Ballon d'Or: Ranking the top 5 midfielders to have won the award
The Ballon d'Or has been handed out every year since 1956, rewarding the player adjudged to have been the best performing player in the preceding year.
Given its standing as unarguably the most prestigious individual accolade in the game of football, it should come as no surprise that some of the greatest players in history had the privilege of winning the Ballon d'Or at least once in their career.
Football might very well be a team sport, but for success to be achieved, all the individual players in a team need to come together as a unit and perform their various roles to complement one another.
When it comes to football positions, there is arguably none more important than the midfielders, as it is through the middle of the park that the bulk of coaches' tactical demands are executed.
Midfielders in essence act as the engine room of football teams, linking defense with attack, in addition to making the game more attractive to watch.
In this piece, in recognition of the overall contributions of midfielders to the game of football over the years, we shall be ranking the five greatest midfielders who won the Ballon d'Or.
Honorable mentions: Kaka, Bobby Charlton, Luka Modric, Luis Figo, Pavel Nedved
#5 Lothar Matthaus (1990)
In terms of strictly career longevity, Lothar Matthaus could well be classified as the greatest player in history, as his career at the very top of professional football lasted all of 21 years.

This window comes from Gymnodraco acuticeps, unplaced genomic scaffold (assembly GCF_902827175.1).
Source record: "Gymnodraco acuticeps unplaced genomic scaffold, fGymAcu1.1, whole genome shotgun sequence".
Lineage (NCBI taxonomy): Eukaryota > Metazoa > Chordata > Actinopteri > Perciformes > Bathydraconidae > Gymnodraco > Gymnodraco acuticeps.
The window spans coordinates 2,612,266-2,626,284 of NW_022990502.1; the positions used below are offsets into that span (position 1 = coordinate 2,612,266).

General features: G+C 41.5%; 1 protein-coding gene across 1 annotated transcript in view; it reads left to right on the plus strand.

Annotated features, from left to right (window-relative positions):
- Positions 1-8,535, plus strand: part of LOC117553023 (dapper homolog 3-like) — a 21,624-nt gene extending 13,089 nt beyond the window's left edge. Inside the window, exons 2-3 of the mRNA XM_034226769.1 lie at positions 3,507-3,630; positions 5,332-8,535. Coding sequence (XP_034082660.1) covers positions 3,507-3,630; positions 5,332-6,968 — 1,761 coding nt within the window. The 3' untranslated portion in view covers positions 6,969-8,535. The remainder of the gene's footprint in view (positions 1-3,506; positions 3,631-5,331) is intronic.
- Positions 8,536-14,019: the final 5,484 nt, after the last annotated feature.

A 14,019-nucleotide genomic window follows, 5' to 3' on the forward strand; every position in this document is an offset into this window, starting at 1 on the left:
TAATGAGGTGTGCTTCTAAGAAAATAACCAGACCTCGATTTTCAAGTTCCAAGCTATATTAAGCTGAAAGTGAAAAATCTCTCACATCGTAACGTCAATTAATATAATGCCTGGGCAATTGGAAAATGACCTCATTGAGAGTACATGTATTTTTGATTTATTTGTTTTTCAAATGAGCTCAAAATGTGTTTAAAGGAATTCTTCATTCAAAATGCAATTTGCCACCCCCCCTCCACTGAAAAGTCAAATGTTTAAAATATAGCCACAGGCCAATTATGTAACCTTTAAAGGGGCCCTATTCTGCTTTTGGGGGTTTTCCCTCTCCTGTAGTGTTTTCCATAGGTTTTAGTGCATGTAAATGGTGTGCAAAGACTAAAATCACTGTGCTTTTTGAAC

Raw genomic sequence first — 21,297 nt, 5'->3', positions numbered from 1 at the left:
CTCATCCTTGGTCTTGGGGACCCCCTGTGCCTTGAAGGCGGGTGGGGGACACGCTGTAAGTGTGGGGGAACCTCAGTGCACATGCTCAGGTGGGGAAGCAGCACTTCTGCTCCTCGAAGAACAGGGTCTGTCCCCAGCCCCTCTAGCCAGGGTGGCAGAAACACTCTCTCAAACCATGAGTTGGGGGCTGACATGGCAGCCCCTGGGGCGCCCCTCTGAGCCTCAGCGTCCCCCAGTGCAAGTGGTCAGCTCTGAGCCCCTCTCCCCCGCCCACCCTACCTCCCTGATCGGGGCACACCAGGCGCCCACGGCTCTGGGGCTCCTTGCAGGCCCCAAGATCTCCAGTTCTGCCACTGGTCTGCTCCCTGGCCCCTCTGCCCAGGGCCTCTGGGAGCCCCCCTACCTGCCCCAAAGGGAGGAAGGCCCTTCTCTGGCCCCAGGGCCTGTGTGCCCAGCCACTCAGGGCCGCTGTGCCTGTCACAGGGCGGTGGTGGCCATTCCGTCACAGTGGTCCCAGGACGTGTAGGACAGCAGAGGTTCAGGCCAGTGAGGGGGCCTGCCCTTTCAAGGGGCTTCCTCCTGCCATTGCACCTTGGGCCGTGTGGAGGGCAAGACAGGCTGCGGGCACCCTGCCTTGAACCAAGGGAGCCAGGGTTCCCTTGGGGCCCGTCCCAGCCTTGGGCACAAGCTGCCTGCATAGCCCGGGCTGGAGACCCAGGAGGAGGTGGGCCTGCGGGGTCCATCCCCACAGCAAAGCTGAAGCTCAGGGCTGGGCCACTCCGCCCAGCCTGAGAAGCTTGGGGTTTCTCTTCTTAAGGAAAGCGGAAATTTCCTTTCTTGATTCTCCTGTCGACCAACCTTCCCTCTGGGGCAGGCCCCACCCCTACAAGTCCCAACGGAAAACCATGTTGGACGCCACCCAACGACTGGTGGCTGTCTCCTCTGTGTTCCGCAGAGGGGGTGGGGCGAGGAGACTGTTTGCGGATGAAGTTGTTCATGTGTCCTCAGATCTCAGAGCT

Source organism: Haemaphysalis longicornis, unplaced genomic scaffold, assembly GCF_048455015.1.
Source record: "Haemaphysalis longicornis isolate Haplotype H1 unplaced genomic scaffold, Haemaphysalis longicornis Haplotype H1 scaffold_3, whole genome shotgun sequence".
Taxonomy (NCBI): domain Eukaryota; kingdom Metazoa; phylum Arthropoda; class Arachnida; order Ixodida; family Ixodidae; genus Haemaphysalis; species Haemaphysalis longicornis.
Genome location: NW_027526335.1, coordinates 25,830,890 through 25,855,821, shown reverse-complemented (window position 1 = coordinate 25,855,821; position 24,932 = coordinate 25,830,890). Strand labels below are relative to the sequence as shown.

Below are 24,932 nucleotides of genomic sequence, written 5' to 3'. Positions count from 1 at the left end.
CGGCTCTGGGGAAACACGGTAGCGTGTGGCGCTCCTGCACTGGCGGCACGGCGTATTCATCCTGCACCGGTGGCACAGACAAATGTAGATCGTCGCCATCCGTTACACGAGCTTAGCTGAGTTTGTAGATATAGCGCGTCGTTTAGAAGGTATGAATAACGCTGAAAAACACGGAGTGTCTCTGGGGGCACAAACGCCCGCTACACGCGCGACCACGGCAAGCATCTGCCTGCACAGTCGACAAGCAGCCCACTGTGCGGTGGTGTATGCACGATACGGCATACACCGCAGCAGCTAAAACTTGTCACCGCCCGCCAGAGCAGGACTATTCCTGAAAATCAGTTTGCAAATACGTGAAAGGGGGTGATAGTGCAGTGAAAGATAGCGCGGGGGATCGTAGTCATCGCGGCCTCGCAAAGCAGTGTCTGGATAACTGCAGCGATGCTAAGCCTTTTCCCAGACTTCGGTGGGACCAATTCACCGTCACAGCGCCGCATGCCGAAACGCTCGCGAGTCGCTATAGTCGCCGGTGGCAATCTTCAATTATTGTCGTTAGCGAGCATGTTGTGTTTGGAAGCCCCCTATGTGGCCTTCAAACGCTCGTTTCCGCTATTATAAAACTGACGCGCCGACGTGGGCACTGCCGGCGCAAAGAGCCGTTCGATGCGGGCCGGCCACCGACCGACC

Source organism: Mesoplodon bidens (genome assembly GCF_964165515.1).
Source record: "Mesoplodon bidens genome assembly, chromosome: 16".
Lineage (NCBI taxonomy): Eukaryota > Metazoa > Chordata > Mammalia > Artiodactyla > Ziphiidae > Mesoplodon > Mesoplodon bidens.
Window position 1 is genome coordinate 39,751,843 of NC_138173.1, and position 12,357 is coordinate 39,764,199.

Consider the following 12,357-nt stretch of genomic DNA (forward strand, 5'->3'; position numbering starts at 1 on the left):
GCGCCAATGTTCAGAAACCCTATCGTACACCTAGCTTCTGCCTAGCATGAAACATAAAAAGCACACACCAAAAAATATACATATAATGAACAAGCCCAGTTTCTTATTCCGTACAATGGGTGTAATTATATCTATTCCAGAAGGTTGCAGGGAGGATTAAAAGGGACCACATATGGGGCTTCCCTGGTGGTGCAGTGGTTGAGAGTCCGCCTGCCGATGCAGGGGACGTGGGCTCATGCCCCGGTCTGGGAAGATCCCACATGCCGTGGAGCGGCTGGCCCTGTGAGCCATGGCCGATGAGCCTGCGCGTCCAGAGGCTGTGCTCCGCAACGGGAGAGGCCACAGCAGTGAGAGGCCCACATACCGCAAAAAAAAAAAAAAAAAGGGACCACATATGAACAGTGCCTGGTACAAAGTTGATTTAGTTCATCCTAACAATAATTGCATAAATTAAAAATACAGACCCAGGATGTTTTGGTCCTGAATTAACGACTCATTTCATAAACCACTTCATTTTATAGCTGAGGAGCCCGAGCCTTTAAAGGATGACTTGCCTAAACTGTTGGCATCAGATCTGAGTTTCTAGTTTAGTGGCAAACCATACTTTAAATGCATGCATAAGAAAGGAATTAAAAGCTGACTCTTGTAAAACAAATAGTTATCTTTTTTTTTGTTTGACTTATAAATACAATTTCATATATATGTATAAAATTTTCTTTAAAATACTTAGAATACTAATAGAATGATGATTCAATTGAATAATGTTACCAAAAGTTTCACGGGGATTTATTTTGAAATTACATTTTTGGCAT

There are several longevity records that the German has, including being the player with the most World Cup matches (25), most capped German footballer (150), as well as the outfield player with the most appearances at different World Cups (five along with Rafa Marquez).
However, Matthaus was not just a footballer with a long career and he made an everlasting impact on the game of football.
Having started his professional career with Borussia Monchengladbach, he transferred to German giants Bayern Munich in 1984 and spent four successful years with the Bavarians before signing for Inter Milan in 1998.
Further success followed at the San Siro, with Matthaus winning three major honors in Italy before a return to Bayern Munich kickstarted what was to become the most successful period of his club career.
On the international scene, Lothar Matthaus was also extremely successful and was an integral part of the German sides that dominated football in the 1980s, culminating in the 1990 World Cup win in addition to their triumph at Euro exactly a decade earlier.
As captain of the World Cup-winning squad in Italy, Matthaus was hugely influential both on and off the field and weighed in with four goals.
He was an extremely versatile midfielder who functioned primarily as a box-to-box midfielder and incredibly played in four different decades from 1978 to 2000.
Lothar Matthaus was famed for his passing range and ability, tackling, vision, and shooting accuracy, while he was also proficient in the art of goalscoring, evidenced by the over 220 goals he scored in his professional career.
For his efforts in helping Germany to the 1990 World Cup, Lothar Matthaus was named the Ballon d'Or winner for the year, as well as winning the inaugural edition of the now-defunct FIFA World Player of the Year in 1991.